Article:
Sunday, August 9, 2009

Round-Up: August 9

Here is a round-up of today's blog posts - and for previous posts, check out the Bestiaria Latina Blog archives. You can keep up with the latest posts by using the RSS feed, or you might prefer to subscribe by email.

For the next couple weeks, I'm really busy trying to get my courses retooled for the Fall semester, so the Bestiaria blog will be on the short side. I should be able to get back up to speed later in the month:

HODIE: ante diem quintum Idus Augustas. You can add a Roman calendar as a widget in your blog or webpage, or display it as a Google Calendar: here's how.


You can get access to all the proverb of the day scripts (also available as random proverb scripts) at the website.

Audio Latin Proverb of the Day: Today's audio Latin proverb is Multae manus onus levant (English: Many hands lighten the load). To read a brief essay about this proverb and to listen to the audio, visit the Latin Via Proverbs blog.

Proverbium Perbreve of the Day: Today's two-word proverb is: Arenis sitientior (English: More thirsty than the sands - the sand being proverbially thirsty!).

Proverbium Breve of the Day: Today's three-word proverb is: Cuncta docet necessitas (English: Necessity teaches all things... something like the English saying, "Necessity is the mother of invention").

Vulgate Verse of the Day: Today's verse is Si potes credere, omnia possibilia credenti (Mark 9:23). For a translation, check out the polyglot Bible, in English, Hebrew, Latin and Greek, at the Sacred Texts Archive online.

Latin Animal Proverb of the Day: Today's animal proverb is Agnos lupi vorant (English: Wolves devour the lambs... which is the way of the world, alas for the lambs).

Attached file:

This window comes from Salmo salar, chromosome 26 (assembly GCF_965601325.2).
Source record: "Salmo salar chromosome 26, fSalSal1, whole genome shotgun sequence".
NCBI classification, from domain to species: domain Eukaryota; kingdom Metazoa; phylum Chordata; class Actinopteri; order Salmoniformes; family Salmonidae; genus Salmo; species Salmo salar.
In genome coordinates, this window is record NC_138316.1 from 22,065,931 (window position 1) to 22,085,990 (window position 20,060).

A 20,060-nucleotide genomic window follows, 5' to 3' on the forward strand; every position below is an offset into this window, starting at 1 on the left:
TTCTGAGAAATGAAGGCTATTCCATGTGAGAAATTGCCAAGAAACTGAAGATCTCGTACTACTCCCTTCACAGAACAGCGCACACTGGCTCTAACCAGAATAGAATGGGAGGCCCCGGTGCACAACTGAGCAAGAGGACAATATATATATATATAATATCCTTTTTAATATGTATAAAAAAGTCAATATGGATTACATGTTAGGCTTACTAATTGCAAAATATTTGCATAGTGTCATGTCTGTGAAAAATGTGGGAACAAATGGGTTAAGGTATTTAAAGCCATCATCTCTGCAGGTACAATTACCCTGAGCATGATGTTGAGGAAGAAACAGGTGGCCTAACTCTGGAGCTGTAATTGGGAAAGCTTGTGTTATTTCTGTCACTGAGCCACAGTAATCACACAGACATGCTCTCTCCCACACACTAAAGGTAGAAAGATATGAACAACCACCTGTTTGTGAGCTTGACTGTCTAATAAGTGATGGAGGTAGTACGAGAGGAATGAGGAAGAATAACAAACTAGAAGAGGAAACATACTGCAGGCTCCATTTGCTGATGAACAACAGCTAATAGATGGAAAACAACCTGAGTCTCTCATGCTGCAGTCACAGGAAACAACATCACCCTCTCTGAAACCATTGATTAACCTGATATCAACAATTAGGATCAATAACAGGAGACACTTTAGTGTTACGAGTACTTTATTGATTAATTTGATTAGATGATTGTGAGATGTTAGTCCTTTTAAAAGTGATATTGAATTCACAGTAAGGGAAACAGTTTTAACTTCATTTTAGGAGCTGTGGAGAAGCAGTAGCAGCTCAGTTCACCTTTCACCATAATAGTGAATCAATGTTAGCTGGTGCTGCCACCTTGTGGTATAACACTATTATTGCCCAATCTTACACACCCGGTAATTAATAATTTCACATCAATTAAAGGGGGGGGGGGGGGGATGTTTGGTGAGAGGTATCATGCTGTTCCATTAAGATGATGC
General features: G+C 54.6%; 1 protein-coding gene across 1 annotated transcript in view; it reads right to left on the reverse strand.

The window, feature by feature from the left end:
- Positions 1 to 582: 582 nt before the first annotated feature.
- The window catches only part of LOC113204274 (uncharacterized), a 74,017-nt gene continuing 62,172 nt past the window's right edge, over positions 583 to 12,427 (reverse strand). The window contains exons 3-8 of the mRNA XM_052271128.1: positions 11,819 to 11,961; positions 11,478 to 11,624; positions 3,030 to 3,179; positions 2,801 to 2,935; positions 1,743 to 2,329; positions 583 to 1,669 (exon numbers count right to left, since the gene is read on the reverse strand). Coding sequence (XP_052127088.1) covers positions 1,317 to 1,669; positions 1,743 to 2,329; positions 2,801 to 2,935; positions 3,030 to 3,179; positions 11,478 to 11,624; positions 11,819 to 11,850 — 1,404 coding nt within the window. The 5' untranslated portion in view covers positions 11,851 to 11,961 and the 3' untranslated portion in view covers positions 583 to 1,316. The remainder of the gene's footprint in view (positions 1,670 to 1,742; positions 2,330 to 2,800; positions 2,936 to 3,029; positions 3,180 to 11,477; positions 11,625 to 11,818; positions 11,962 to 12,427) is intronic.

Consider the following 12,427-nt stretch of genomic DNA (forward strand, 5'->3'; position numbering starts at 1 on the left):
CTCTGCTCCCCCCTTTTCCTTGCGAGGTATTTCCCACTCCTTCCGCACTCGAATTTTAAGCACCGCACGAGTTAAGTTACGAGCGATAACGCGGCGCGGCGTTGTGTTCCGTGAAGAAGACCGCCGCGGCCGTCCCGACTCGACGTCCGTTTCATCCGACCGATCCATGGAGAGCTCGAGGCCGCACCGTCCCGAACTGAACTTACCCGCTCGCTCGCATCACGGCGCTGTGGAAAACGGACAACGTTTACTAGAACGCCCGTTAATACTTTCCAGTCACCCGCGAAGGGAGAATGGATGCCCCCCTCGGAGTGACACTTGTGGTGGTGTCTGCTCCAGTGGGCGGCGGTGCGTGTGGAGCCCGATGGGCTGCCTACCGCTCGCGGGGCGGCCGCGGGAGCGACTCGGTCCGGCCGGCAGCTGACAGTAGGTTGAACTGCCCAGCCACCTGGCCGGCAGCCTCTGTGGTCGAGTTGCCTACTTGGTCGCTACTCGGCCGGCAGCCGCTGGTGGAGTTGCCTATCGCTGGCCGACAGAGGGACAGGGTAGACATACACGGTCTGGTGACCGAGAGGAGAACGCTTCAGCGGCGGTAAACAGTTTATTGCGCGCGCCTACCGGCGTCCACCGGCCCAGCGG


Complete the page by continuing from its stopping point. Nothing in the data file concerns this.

Proper Name Proverb of the Day: Today's proper name proverb is Numquid et Saul inter prophetas? (English: Surely Saul too is not one of the prophets? - a wonderful use of Latin numquid to describe people's amazed reaction to the scene in I Samuel 10, when the spirit of prophecy comes upon Saul).

Greek Proverb of the Day: Today's proverb is Μὴ λόγους ἀντ' ἀλφίτων (English: Don't offer words in place of barley - in other words, if somebody is hungry, he needs food, not a discussion). If you look at the Greek Proverb of the Day widget, you'll see it comes with a Latin translation, too.


Ictibus Felicibus: Today's fable with macrons and accent marks is Rusticus et Silva, a wonderful fable about how we can be our own worst enemies, putting weapons in the hands of those who want to do us wrong.

Fable of the Day: Today's fable of the day from Barlow is De Vulpe et Lupo, a story of a wolf who is offering "words instead of barley," to speak, when the fox is trapped down in a well.

Tar Heel Readers: Materials continue to accumulate at Tar Heel Reader (keep up with the latest items at the Libelli Latini blog). Today I decided to feature Octoginta et Octo Astra, a true magnum opus by Karen Budde, which does indeed describe 88 different constellations in Latin!

Aesop's Fables in Latin now available at


Magistra Sheppard said...

Congratulations, Laura--your book looks great on Amazon!

Thank you also for sharing your powerpoints from your webinar--they were so informative!

I am having another online camp this week, by the way, and we shall be making another tarheel reader!
Kathy Sheppard

Laura Gibbs said...

Excellent!!! The diversity of materials people are adding to Tar Heel is just great. I can promise plenty of fables and proverbs... and other people are contributing mythology, science, adventure stories, etc. It is really excited to watch those libelli accumulating! :-)